Copyright for your business
In most cases, reproducing or using a copyright-protected work without the permission of the copyright owner usually amounts to copyright infringement. However, certain uses of copyright works may not require permission. This may be the case if:
- less than a 'substantial part' of a copyrighted work is being used
- exceptions to copyright apply
Exceptions to copyright
Certain types of uses may be exempt from copyright law provisions. Use of a part or all of a copyrighted work may be permitted for:
- non-commercial research and private study
- text and data-mining for non-commercial research
- fair dealing for criticism, review and reporting current events
- education and teaching
- helping disabled people, eg visually-impaired or deaf people
- time-shifting - ie recording of a broadcast in domestic premises for private and domestic use to enable it to be viewed or listened to at a more convenient time
- caricature, parody or pastiche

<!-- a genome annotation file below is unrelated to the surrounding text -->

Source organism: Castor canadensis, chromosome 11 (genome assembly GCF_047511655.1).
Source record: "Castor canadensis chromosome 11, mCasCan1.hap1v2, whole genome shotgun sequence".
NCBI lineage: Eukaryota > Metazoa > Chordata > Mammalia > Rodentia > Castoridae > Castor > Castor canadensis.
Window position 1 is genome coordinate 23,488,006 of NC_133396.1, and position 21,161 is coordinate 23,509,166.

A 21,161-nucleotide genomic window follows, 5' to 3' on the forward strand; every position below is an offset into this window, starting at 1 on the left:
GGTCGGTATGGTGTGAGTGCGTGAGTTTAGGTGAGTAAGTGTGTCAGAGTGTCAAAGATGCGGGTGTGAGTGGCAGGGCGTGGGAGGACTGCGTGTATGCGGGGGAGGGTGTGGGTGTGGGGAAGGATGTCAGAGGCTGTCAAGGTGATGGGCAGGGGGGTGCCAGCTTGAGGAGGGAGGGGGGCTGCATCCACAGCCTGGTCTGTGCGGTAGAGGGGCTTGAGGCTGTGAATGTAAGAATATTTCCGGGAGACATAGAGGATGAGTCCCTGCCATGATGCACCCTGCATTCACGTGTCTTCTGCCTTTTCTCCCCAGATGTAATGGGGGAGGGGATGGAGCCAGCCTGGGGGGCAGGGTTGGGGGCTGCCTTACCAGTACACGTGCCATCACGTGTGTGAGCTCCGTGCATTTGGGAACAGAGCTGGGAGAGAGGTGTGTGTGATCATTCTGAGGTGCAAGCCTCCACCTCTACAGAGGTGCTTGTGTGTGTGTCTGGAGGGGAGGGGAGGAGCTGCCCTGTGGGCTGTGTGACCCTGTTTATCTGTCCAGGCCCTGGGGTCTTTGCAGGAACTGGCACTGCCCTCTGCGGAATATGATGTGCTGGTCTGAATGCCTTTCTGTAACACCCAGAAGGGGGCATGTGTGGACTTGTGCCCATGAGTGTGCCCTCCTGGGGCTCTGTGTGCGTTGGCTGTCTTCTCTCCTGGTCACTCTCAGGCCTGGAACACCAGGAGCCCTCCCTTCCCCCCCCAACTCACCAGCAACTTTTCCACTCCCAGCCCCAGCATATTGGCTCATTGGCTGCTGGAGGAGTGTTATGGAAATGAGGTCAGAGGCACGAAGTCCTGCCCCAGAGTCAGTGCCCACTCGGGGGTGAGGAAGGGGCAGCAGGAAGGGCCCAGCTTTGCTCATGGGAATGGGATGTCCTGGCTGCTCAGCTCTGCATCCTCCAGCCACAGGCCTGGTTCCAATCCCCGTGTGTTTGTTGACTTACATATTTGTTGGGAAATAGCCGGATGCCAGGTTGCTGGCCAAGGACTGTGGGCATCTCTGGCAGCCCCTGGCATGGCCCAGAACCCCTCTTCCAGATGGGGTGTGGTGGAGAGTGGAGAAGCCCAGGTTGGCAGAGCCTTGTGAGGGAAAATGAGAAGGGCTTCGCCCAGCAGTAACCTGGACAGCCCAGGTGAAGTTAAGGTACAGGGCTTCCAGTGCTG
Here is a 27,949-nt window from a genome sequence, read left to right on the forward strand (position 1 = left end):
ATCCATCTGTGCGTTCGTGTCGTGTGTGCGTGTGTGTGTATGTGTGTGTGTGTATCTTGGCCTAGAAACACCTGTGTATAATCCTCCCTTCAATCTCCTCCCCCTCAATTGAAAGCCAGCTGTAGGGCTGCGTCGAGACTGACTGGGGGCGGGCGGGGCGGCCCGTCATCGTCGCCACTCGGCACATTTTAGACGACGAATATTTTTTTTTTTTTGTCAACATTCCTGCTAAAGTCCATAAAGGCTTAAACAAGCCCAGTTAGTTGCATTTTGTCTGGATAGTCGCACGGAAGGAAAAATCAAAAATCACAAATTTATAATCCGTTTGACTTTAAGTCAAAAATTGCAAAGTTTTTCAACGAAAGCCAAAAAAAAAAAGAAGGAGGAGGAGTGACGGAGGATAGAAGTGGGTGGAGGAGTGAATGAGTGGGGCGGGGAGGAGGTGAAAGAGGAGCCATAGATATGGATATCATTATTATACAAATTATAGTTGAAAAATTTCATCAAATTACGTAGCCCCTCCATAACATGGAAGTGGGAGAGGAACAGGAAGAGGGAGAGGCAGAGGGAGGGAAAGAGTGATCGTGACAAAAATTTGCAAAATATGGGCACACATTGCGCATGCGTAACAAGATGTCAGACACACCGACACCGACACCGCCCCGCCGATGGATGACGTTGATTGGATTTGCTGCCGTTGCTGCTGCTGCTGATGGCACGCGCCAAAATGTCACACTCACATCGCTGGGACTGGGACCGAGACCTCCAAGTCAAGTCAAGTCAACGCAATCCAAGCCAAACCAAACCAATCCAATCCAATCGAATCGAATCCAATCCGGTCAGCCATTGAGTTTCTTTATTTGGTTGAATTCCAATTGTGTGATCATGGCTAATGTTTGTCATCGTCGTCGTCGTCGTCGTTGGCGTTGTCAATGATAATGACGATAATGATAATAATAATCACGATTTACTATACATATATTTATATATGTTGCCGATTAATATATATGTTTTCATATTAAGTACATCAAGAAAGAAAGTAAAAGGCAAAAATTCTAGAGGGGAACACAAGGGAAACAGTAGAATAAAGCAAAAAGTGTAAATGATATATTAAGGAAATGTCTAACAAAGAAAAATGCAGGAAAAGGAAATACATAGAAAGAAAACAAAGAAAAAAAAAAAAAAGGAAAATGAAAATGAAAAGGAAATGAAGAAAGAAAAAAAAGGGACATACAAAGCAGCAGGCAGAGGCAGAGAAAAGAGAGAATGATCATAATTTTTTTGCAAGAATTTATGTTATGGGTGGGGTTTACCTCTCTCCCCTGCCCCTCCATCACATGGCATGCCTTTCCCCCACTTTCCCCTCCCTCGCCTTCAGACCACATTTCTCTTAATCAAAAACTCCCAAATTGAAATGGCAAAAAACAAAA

Find detailed guidance on different copyright exceptions.
Certain exceptions only apply if the use of the work is considered a 'fair dealing'. There is no statutory definition of fair dealing. Key questions that can help you determine if the use constitutes fair dealing are:
- Does using the work affect the market for the original work? If a use of a work acts as a substitute for it, causing the owner to lose revenue, then it is not likely to be fair.
- Is the amount of the work taken reasonable and appropriate? Was it necessary to use the amount that was taken? Usually only part of a work may be used.
If you're relying on certain exceptions to copy someone else's work, it may be necessary for you to sufficiently acknowledge their work. For example, where you have copied all or a substantial part of a work for the purposes of criticism or review, or where the use was for the purposes of news reporting. However, such acknowledgement is not required where it is impossible for reasons of practicality.
Exceptions if you own copyright
If someone wants to use your work and you are the copyright owner, in most cases, you will be able to prohibit or license such use.
However, you should check that the use doesn't fall within one of the exceptions to copyright. If it does, the user may be within their rights to use your work without your permission or licence.
If you believe that a copyright exception doesn't apply and that your rights may have been infringed, you may need to consider if enforcement actions are appropriate. For guidance on this, see how to enforce your copyright.
Some areas of copyright law have been affected by EU Exit. For current information on these, see: protecting copyright in the UK and EU.